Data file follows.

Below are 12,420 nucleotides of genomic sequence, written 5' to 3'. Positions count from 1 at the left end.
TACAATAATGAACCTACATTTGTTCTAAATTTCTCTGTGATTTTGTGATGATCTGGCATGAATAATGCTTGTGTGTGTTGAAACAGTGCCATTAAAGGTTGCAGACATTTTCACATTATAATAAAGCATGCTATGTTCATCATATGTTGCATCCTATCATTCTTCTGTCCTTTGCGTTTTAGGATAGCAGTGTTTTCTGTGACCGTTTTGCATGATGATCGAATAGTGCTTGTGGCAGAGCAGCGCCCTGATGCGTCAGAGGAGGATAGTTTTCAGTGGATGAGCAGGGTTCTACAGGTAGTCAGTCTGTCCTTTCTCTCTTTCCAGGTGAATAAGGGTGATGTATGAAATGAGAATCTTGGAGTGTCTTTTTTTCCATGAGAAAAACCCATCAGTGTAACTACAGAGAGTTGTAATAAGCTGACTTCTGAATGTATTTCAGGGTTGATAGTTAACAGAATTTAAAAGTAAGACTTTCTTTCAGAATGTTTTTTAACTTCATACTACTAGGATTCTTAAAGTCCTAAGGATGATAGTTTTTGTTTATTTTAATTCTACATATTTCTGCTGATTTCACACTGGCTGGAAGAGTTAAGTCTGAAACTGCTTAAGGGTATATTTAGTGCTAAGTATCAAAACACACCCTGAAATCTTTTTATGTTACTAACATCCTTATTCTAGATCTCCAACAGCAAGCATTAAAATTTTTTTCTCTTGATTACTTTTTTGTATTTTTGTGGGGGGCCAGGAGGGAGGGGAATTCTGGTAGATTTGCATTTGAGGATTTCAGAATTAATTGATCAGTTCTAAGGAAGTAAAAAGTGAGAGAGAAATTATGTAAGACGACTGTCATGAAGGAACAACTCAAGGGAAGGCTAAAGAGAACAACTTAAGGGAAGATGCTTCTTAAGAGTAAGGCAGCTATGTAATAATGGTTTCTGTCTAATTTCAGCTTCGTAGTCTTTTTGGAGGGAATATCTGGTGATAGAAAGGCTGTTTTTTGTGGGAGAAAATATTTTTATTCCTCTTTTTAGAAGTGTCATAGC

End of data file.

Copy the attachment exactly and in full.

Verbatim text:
Below are 12,420 nucleotides of genomic sequence, written 5' to 3'. Positions count from 1 at the left end.
TACAATAATGAACCTACATTTGTTCTAAATTTCTCTGTGATTTTGTGATGATCTGGCATGAATAATGCTTGTGTGTGTTGAAACAGTGCCATTAAAGGTTGCAGACATTTTCACATTATAATAAAGCATGCTATGTTCATCATATGTTGCATCCTATCATTCTTCTGTCCTTTGCGTTTTAGGATAGCAGTGTTTTCTGTGACCGTTTTGCATGATGATCGAATAGTGCTTGTGGCAGAGCAGCGCCCTGATGCGTCAGAGGAGGATAGTTTTCAGTGGATGAGCAGGGTTCTACAGGTAGTCAGTCTGTCCTTTCTCTCTTTCCAGGTGAATAAGGGTGATGTATGAAATGAGAATCTTGGAGTGTCTTTTTTTCCATGAGAAAAACCCATCAGTGTAACTACAGAGAGTTGTAATAAGCTGACTTCTGAATGTATTTCAGGGTTGATAGTTAACAGAATTTAAAAGTAAGACTTTCTTTCAGAATGTTTTTTAACTTCATACTACTAGGATTCTTAAAGTCCTAAGGATGATAGTTTTTGTTTATTTTAATTCTACATATTTCTGCTGATTTCACACTGGCTGGAAGAGTTAAGTCTGAAACTGCTTAAGGGTATATTTAGTGCTAAGTATCAAAACACACCCTGAAATCTTTTTATGTTACTAACATCCTTATTCTAGATCTCCAACAGCAAGCATTAAAATTTTTTTCTCTTGATTACTTTTTTGTATTTTTGTGGGGGGCCAGGAGGGAGGGGAATTCTGGTAGATTTGCATTTGAGGATTTCAGAATTAATTGATCAGTTCTAAGGAAGTAAAAAGTGAGAGAGAAATTATGTAAGACGACTGTCATGAAGGAACAACTCAAGGGAAGGCTAAAGAGAACAACTTAAGGGAAGATGCTTCTTAAGAGTAAGGCAGCTATGTAATAATGGTTTCTGTCTAATTTCAGCTTCGTAGTCTTTTTGGAGGGAATATCTGGTGATAGAAAGGCTGTTTTTTGTGGGAGAAAATATTTTTATTCCTCTTTTTAGAAGTGTCATAGC